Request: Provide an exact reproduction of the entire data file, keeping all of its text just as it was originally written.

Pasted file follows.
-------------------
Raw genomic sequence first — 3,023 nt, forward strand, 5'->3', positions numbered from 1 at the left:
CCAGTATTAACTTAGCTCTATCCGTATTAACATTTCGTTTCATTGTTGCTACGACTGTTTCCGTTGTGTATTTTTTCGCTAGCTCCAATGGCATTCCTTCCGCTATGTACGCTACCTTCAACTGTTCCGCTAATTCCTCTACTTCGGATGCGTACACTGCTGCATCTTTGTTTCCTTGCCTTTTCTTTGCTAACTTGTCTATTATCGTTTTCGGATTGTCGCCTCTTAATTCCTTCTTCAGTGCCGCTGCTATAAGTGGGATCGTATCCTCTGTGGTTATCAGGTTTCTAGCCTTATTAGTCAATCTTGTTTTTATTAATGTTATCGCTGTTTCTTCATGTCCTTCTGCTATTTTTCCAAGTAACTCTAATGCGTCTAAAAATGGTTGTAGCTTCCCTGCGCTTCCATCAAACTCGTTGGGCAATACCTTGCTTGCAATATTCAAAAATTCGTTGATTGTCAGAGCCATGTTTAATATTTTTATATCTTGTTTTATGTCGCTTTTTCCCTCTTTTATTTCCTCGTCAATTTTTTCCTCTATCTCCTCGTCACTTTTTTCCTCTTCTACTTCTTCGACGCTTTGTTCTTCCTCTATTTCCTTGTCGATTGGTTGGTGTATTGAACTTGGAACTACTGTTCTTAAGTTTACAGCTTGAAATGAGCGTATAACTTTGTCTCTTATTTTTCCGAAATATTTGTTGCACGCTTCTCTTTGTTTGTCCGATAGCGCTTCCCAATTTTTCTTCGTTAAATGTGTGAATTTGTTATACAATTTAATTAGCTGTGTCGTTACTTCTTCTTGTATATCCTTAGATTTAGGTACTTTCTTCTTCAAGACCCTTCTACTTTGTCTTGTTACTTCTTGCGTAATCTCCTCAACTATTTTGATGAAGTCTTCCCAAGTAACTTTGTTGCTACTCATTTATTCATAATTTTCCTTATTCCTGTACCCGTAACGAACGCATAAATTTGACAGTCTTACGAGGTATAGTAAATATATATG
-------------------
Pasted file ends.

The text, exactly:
Raw genomic sequence first — 3,023 nt, forward strand, 5'->3', positions numbered from 1 at the left:
CCAGTATTAACTTAGCTCTATCCGTATTAACATTTCGTTTCATTGTTGCTACGACTGTTTCCGTTGTGTATTTTTTCGCTAGCTCCAATGGCATTCCTTCCGCTATGTACGCTACCTTCAACTGTTCCGCTAATTCCTCTACTTCGGATGCGTACACTGCTGCATCTTTGTTTCCTTGCCTTTTCTTTGCTAACTTGTCTATTATCGTTTTCGGATTGTCGCCTCTTAATTCCTTCTTCAGTGCCGCTGCTATAAGTGGGATCGTATCCTCTGTGGTTATCAGGTTTCTAGCCTTATTAGTCAATCTTGTTTTTATTAATGTTATCGCTGTTTCTTCATGTCCTTCTGCTATTTTTCCAAGTAACTCTAATGCGTCTAAAAATGGTTGTAGCTTCCCTGCGCTTCCATCAAACTCGTTGGGCAATACCTTGCTTGCAATATTCAAAAATTCGTTGATTGTCAGAGCCATGTTTAATATTTTTATATCTTGTTTTATGTCGCTTTTTCCCTCTTTTATTTCCTCGTCAATTTTTTCCTCTATCTCCTCGTCACTTTTTTCCTCTTCTACTTCTTCGACGCTTTGTTCTTCCTCTATTTCCTTGTCGATTGGTTGGTGTATTGAACTTGGAACTACTGTTCTTAAGTTTACAGCTTGAAATGAGCGTATAACTTTGTCTCTTATTTTTCCGAAATATTTGTTGCACGCTTCTCTTTGTTTGTCCGATAGCGCTTCCCAATTTTTCTTCGTTAAATGTGTGAATTTGTTATACAATTTAATTAGCTGTGTCGTTACTTCTTCTTGTATATCCTTAGATTTAGGTACTTTCTTCTTCAAGACCCTTCTACTTTGTCTTGTTACTTCTTGCGTAATCTCCTCAACTATTTTGATGAAGTCTTCCCAAGTAACTTTGTTGCTACTCATTTATTCATAATTTTCCTTATTCCTGTACCCGTAACGAACGCATAAATTTGACAGTCTTACGAGGTATAGTAAATATATATG